The S&P 500 has hit new records in recent days, completing a round trip that has been remarkable, rapid, resilient … and risky.
In a span of just 126 trading days, the S&P 500 went from peak to new peak, with a 34% drop in between. Below we offer some short, but important, takeaways on how we got here, what investors should have learned, what we are concerned about, and how we are investing going forward.
How Stocks Got Here
The market has rebounded even though the unemployment rate is at its highest level in a decade, many large industries remain sidelined by the pandemic and an upcoming election means uncertainty for consumers and businesses alike. So, what’s behind the rebound? In a word: Stimulus.
Many investors are aware that supportive monetary and fiscal policies around the globe played a large role in lifting markets. But the sheer size and scope of this stimulus deserves reflection. One statistic, courtesy of Bank of America Merrill Lynch (BAML), really stands out: There have been 167 rate cuts this year and $8.4 trillion in monetary support from central banks. Fiscal support, when measured by government spending as a percentage of GDP, is also at its highest level in a U.S. peacetime environment, BAML notes.
What We’ve Learned
If the market has taught investors anything, it is the importance of staying fully invested. In between the highs of February and new highs this month, stocks experienced their fastest ever drop into bear territory … and then their fastest rebound. Investors trying to time markets would have likely been caught off guard by a pandemic-induced drop. And anyone trying to wait on the sidelines for an all-clear signal missed quite a rebound.
One of our key investment tenets at Dana is to stay fully invested and not try to make market timing calls. This environment has shown why.
What Concerns Us
- The economic outlook remains murky. As mentioned, unemployment is still high. The federal government supported laid off workers with $600 in weekly supplemental employment benefits, but that expired at the end of July. While it will be replaced by President Trump’s directive to use federal emergency funds to provide a weekly $300 supplement, that is a big gap and there is a delay between when the $600 benefits ended and laid off workers receive the new benefits. We are yet to see how that affects spending.
- It’s been a concentrated market rally. As we mentioned in a blog post in May, a narrow set of stocks have been responsible for much of the index’s push forward. That trend has continued. As a Wall Street Journal article pointed out this weekend, just five companies – Apple, Amazon, Microsoft, Alphabet and Facebook – make up 25% of the S&P 500’s market value. The index hasn’t been that top heavy since 1970.
- Valuations are high. That’s probably an understatement. The forward price-earnings ratio of the median S&P 500 stock is at the 100th percentile of its historical average, according to the Wall Street Journal.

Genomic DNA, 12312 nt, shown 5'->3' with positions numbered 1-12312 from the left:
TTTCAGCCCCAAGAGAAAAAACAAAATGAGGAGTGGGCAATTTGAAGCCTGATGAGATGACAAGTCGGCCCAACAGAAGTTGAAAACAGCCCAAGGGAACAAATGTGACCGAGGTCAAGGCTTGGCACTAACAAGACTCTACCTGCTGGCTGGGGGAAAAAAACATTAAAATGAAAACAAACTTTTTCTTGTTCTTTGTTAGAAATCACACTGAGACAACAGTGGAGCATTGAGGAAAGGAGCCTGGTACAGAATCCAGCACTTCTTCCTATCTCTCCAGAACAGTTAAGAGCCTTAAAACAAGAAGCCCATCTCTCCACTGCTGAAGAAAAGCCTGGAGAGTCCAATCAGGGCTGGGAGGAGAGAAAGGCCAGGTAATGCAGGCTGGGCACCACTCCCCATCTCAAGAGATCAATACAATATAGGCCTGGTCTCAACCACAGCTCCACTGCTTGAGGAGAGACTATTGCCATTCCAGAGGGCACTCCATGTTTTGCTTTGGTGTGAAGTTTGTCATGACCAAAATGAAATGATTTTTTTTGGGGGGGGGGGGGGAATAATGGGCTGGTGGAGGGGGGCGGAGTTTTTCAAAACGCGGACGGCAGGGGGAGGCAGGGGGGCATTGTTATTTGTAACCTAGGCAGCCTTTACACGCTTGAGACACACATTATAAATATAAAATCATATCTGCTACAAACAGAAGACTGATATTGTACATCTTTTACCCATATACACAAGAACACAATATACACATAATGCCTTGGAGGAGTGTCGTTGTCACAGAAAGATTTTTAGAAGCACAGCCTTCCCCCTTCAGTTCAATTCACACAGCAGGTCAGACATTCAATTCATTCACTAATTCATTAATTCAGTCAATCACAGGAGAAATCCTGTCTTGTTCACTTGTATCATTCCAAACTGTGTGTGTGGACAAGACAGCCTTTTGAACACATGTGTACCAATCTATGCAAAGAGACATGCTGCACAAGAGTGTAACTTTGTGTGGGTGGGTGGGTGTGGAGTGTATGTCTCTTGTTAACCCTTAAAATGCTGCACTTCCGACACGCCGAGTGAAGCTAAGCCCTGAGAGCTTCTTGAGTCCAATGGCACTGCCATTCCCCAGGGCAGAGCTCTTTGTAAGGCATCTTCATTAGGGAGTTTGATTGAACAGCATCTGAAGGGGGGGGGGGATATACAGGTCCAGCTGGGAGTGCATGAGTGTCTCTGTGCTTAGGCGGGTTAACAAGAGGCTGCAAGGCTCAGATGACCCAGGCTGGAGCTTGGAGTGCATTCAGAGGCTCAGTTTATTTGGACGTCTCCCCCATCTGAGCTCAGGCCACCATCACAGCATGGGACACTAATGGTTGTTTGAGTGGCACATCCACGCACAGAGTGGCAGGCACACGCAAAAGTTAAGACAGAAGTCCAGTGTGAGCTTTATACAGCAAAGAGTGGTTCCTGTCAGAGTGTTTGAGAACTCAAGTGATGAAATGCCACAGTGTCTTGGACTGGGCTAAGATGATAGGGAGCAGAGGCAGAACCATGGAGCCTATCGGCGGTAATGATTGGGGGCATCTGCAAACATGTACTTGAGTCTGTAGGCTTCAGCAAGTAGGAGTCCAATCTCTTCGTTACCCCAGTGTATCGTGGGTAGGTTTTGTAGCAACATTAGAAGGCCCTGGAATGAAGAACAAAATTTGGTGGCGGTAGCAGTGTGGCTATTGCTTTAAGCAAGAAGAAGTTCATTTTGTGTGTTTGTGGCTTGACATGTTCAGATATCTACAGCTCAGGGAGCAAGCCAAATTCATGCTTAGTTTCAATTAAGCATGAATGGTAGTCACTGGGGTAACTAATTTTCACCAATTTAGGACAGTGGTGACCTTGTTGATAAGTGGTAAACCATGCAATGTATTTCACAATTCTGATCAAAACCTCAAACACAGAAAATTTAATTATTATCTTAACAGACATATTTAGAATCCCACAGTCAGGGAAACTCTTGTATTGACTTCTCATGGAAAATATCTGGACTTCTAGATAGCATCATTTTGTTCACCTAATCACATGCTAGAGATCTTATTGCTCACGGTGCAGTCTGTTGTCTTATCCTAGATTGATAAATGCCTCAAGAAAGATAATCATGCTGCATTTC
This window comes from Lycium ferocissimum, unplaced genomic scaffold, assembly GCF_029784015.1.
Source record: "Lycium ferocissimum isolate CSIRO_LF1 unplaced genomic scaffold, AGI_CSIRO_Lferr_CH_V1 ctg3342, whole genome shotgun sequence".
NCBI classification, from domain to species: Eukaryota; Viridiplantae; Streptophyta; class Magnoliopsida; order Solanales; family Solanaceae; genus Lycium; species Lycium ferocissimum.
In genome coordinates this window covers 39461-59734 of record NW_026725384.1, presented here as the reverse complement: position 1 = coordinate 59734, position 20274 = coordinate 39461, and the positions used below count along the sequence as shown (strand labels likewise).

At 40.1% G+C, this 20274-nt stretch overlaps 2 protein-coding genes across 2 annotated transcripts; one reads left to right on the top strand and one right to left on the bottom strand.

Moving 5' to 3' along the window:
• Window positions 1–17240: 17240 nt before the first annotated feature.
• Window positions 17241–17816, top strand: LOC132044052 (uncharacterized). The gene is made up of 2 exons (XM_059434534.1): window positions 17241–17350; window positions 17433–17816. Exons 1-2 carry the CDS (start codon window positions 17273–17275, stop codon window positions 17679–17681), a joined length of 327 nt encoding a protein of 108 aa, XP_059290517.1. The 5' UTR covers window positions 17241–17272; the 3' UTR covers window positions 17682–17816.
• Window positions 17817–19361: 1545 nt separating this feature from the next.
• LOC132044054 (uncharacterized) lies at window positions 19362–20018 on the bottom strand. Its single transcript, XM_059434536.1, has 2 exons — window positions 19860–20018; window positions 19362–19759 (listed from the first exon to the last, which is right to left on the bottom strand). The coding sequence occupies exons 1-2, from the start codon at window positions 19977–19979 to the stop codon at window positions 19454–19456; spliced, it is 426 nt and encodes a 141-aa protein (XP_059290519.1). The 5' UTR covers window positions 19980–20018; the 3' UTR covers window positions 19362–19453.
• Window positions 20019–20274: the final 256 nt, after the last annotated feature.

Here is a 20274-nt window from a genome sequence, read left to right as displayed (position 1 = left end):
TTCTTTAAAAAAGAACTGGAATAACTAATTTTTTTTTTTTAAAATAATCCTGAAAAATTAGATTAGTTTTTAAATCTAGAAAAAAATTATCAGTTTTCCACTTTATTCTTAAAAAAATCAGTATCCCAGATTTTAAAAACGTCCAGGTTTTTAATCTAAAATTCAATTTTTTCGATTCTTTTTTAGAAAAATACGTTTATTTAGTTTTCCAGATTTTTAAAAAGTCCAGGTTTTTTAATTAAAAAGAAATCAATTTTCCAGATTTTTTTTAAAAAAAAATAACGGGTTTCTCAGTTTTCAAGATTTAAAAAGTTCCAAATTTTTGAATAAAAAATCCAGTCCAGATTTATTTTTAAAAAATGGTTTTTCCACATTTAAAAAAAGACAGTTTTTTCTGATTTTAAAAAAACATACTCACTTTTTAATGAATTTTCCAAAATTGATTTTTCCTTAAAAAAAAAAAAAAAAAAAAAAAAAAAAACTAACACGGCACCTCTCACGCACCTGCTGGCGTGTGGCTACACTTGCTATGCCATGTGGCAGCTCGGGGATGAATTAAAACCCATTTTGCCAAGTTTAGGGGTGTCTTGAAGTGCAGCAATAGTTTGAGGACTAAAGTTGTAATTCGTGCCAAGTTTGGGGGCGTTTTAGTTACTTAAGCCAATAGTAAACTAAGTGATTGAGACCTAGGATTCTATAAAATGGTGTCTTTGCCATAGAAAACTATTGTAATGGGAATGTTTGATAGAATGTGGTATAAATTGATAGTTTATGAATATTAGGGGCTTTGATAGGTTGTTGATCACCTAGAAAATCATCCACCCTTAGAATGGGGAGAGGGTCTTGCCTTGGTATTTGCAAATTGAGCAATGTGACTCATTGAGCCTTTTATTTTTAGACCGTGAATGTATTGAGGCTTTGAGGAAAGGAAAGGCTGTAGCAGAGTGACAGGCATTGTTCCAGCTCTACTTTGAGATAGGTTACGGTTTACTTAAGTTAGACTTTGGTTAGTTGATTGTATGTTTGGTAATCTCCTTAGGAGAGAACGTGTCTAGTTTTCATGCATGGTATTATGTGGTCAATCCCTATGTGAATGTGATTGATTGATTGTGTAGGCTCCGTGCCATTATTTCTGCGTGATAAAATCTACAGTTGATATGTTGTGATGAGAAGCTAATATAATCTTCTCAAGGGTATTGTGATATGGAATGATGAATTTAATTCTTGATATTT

- Elections are likely to be a source of volatility. This is true in most election seasons, but with an economy already struggling and this election proving particularly contentious, we wouldn’t be surprised to see more volatility in the coming months.
How are we investing?
While some valuations are a concern, we’re staying fully invested and focused on relative valuations. We benefited from this when markets swiftly rebounded. As we highlighted above, we do see risks for the market, but there are also reasons markets could continue to climb higher. There is still plenty of cash on the sidelines and excessively low rates leave little places for it to go. This could continue to support equities. We will avoid making a call in either direction and stick to picking stocks.
Our strategies are core strategies. The typical stock we seek has characteristics of both growth and value stocks. We touched on it in another blog we would recommend reading, but we believe heavy tilts toward either style box could be a disadvantage for investors in the current market environment. In short, investors have paid extreme multiples for growth stocks lately, but if growth becomes less scarce, we could envision the market favoring many cyclical companies within value indices. A growth strategy won’t capture that rotation.
On the other end of the spectrum, however, the post-pandemic environment has presented a larger-than-usual number of value traps. An elongated return to normalcy for certain industries means earnings will not snap back quickly. Investors could be right to avoid these stocks, regardless of low valuations.
Finally, we continue to remain sector-neutral relative to our respective benchmarks. This too, has been a hallmark of Dana Investments. We believe it is particularly important today as it leaves us with some exposure to sectors that haven’t rebounded as aggressively in the market rebound that has largely favored technology companies.
Going forward, we will stick to each of these investment principles, even if the market environment remains as unique as the previous few months.
The links above open new windows that are not a part of www.danafunds.com.